Small business owners from around the state convened in Rogers on Monday (April 22) to meet with U.S. Rep. Steve Womack. R-Rogers, to discuss trade with Mexico. The business owners returned from a trade delegation trip in central Mexico headed by Melvin Torres, director of Western Hemisphere Trade for the World Trade Center Arkansas in Rogers.
Torres said the ongoing negotiations for the United States-Mexico-Canada (USMCA) treaty that will replace the North American Free Trade Agreement (NAFTA) between the three countries was a key focus of the trip and Monday’s briefing with Womack was timely.
Mexico is important to businesses in Arkansas, according to Torres, who said 80% of goods exported from Arkansas to Mexico are from small businesses like Lycus Limited of El Dorado or CreekKoolers of Rogers, whose owners were part of the trade delegation.
Torres said Arkansas exports almost twice as much to Mexico as it imports and the passage of the USMCA is important for the continued growth of small businesses around the Natural State. He said one-third of all exports from Arkansas go to either Canada or Mexico.
“Exports from Arkansas businesses are growing 3.5 times faster than to any other country. While Canada is our largest trading partner right now, Mexico is growing faster and in a few years I predict it will replace Canada as the biggest export market for Arkansas,” he said. “Two of the businesses who recently traveled to Querétaro came home with contracts.”
Womack told the group he had no timeline for the passage of USMCA. While the White House continues to pressure House Speaker Nancy Pelosi, D-San Francisco, to call for a vote, Womack said there is no indication of when that will happen as both sides still have concerns on steel tariffs.
“There has been lots of rhetoric, followed by lots of work and more rhetoric. … I think we will get to a yes vote but it’s too early to say when that will happen. It will be tough on the Democrats to not pass this and I want to see it cross the finish line because it’s so important for Arkansas to have access to these markets,” Womack told the group.
He said if the U.S. can pass USMCA the other players will despite pushback from Canada and Mexico on steel tariffs.
Tasha and John Sinclair, owners of Lycus Limited in El Dorado, said 22% of the company’s sales go to India, but there is untapped potential in Mexico and South America. Lycus manufactures ultraviolet light absorbers for use in plastics, coating, adhesive, polyester films, cosmetic product protection and other personal care applications.
Because the product is used in so many applications, the Sinclairs have been on a fact-finding mission for several years to see how their product is being used, while looking for additional clients and distribution opportunities. They recently made a trip to Columbia with Torres and met with botanical business owners who can benefit from some of their products. Tasha Sinclair said rose growers who farm in massive greenhouses suffer from pests that grow from ultraviolet lights. Lycus has products to help them shield ultraviolet light exposure.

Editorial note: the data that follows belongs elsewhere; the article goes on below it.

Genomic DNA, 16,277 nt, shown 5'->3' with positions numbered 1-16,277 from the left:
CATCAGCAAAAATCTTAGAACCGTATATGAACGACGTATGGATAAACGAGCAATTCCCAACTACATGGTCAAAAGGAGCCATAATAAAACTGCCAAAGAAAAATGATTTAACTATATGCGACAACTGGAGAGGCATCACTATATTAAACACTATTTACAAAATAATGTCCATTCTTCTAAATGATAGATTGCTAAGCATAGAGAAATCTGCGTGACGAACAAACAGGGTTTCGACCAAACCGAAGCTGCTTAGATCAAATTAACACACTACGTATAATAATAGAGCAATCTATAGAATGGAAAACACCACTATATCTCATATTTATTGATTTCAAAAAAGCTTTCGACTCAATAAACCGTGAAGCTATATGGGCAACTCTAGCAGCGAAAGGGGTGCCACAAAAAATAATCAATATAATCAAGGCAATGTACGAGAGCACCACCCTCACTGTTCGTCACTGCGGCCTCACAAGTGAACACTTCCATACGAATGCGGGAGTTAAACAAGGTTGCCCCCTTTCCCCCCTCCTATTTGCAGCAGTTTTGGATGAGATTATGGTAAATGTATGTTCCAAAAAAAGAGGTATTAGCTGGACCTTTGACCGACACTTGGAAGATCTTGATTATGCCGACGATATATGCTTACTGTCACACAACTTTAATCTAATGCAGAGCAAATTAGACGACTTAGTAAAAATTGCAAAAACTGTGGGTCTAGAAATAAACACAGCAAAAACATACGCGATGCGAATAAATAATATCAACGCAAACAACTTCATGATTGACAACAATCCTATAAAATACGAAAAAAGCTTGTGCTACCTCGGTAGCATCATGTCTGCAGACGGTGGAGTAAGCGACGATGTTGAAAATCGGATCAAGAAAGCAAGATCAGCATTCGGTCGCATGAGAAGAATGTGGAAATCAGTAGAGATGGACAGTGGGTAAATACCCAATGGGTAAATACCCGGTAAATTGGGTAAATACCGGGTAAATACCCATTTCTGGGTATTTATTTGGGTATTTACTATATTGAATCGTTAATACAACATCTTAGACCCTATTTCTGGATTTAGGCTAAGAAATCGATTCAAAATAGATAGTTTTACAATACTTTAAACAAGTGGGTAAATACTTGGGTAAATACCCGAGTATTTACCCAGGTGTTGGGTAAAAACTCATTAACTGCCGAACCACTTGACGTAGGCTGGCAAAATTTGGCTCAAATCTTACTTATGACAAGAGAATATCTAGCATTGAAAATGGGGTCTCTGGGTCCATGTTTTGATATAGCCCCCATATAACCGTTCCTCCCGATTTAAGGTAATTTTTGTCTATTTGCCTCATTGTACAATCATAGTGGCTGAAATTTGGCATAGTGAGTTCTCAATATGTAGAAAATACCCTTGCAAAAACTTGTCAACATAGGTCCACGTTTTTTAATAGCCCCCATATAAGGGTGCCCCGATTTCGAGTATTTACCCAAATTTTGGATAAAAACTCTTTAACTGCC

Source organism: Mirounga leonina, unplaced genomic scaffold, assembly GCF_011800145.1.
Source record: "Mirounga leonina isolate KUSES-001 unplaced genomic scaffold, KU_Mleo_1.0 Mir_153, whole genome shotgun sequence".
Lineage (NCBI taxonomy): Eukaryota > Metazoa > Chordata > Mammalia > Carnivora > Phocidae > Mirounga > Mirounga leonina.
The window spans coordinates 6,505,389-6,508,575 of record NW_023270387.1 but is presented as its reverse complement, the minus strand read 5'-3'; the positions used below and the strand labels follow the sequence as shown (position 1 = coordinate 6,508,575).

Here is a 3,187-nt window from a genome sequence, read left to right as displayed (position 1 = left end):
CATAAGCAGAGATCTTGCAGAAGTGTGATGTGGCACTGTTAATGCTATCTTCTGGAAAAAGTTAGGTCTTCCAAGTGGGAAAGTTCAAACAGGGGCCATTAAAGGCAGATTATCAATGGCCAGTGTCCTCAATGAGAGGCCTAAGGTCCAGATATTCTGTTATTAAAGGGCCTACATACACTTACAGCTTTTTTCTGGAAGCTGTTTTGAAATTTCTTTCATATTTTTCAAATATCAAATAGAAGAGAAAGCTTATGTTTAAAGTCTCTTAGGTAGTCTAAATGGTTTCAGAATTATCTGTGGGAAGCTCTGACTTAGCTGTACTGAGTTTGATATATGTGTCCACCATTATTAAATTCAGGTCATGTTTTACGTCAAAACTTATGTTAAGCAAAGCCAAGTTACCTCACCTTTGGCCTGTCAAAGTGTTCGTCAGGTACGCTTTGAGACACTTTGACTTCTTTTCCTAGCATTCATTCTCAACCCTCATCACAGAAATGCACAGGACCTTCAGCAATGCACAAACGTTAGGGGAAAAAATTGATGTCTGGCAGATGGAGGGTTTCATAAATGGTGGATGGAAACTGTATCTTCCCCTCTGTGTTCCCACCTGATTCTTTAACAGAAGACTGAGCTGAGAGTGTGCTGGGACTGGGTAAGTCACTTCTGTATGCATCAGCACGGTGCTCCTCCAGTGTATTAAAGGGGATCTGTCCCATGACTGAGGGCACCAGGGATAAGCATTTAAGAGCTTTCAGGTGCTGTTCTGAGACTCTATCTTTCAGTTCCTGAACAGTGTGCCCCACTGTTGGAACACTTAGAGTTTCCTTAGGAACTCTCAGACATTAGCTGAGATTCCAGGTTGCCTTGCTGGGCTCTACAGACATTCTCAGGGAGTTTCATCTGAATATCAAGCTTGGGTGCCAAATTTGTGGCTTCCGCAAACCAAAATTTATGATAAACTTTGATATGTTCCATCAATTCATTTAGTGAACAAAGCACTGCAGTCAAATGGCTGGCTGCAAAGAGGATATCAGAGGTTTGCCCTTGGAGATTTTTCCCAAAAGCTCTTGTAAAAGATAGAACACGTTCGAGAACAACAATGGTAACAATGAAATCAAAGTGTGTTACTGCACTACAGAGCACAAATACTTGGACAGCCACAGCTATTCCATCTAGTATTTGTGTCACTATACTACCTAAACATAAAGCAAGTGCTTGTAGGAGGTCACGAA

Tasha Sinclair said the company has two clients in Mexico who purchase film products, but there is more opportunity for the company to explore and that’s why they made the trip to Querétaro. She said the company is putting together a proposal for representatives in Mexico and the Sinclairs are taking Spanish lessons to bone-up on the business vocabulary to help bridge the language barrier.
Flip Kindberg of Bella Vista owns SkyGenie in Fort Smith, a business he purchased about six years ago. He said the company is over 50 years old and makes safety harnesses used by aerial firefighters, utility companies, construction workers, rescue teams and the U.S. military.
Kindberg’s business is located in the industrial park near Planter’s Peanuts in Fort Smith and he employs less than a dozen workers with some of the work outsourced. The Fort Smith plant does some assembly and woven textile work. He sells primarily through distributors and said he made the recent trip to Mexico to build contacts. He said there are representatives from dozens of other countries who attended the trade summit.
“I could have a product being sold into Mexico through my distributors, but I wanted to make the contacts myself and look for future growth opportunities in the direct export business. I have lots of follow up to do from all the contacts I made on the trade delegation,” Kindberg told Talk Business & Politics.
Kent Watson, founder and owner of Fayetteville-based Metova, also made the trip and took part in Monday’s briefing. Metova creates software development for mobile self-serving industries in addition to applications for connected homes and vehicles and the Internet of Things. Watson said he sells services and that piece of the trade talks has not been very clear.
He said Metova operates a professional services office in Guadalajara, Mexico, which creates applications for Metova customers. He said workforce shortages for technology have impacted his business and that’s why he has had to look outside the region, state and country to source talent to run his growing business. Watson said small businesses don’t have time to get swept up in the chess game played by Congress and asked Womack how they can have their voices heard on the importance of passing the USMCA.
Womack urged businesses to reach out to their elected officials in the House and Senate and state their case. He said division in the U.S. House is stark on many issues. One thing he is doing personally is visiting with Democrats from other states in their home districts to look for common ground. He said there was no compromise on immigration and that the result is status quo. Womack said USMCA will get done, but in the meantime, “Rome is burning and our country is fiddling.”